Many thanks to the folks at The Smiling Goat Deli and Cheese Shop for facilitating this camera's location in Market Street and to Worcestershire County Council
for capitally funding its installation. Please click here for flooding information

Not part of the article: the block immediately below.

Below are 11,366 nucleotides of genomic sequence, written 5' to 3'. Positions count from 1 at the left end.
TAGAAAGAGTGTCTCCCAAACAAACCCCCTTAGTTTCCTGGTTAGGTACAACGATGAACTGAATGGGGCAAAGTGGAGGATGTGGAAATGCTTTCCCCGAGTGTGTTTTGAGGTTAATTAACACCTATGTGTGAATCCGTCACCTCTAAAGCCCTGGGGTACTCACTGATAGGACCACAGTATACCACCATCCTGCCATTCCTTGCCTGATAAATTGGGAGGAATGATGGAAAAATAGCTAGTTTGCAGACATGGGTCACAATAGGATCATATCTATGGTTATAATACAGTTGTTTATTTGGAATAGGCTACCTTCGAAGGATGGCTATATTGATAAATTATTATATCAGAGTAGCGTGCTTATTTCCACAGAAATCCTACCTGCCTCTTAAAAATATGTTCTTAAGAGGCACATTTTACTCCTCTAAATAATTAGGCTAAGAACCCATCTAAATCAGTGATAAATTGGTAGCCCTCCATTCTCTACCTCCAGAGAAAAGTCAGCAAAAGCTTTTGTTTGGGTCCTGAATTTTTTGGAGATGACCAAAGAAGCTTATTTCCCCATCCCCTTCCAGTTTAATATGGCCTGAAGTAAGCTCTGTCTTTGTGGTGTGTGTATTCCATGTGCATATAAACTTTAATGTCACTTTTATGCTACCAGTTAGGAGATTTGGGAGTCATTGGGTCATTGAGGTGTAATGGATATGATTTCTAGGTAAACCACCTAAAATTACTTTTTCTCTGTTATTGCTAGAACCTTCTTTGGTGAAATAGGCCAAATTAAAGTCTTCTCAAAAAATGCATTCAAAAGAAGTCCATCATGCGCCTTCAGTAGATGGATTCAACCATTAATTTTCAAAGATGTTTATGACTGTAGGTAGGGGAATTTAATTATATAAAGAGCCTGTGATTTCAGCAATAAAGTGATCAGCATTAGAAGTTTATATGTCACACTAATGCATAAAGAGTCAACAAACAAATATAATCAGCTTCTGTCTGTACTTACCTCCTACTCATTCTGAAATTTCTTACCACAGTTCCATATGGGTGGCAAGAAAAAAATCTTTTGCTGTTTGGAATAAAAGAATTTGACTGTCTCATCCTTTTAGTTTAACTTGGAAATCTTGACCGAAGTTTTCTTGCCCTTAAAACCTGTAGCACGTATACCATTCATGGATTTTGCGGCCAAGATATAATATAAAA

regarding this location. The Kyre Brook at Tenbury, also known as Kyre Brook, typically experiences water levels ranging from 0.11m to 2.00m. These levels have been observed for approximately 90% of the monitoring period. Over the past 12 months, the Kyre Brook at Tenbury has maintained an average level between -0.06m and 0.29m, persisting at these levels for at least 150 days within the year. The highest recorded level in the history of the Kyre Brook at Tenbury occurred on Sunday, February 16th, 2020, at 6:30 am, reaching a height of 3.54m.To address concerns related to water levels and road conditions in the area, a strategically positioned Farson streaming webcam is utilized for real-time monitoring. This webcam provides valuable information regarding the Kyre Brook's water levels and aids in assessing potential risks.Historically, Tenbury has been prone to flooding, with notable occurrences in 2007, 2008, and 2020. The first flood resulted from the River Teme and the Kyre Brook overflowing their banks. The second flood was caused by a combination of intense rainfall, with 15mm (0.59 in) falling within an hour, and the town's drainage system, which was partially obstructed, failing to handle the excess water, leading to flash flooding. The third flood involved the River Teme and the Kyre Brook once again exceeding their banks. In 2008, flood damage was exacerbated by the lack of upgrades to the drainage system since the 2007 floods and the absence of a rebuilt wall on Market Street, which should have prevented the Kyre Brook from breaching its boundaries. Efforts have since been made to improve drainage systems and enhance defenses, particularly in Market Street. However, during the rise of the River Teme and the Kyre Brook in February 2020, houses and shops in Tenbury experienced flooding once more.In the mid-19th century, Tenbury adopted the name "Wells" to promote the mineral water wells discovered in the town from 1840 onwards. These mineral waters led to the construction of the Tenbury Spa, also known as the Pump Rooms, in 1862. This historical structure has since been restored and stands as a testament to the town's association with mineral water.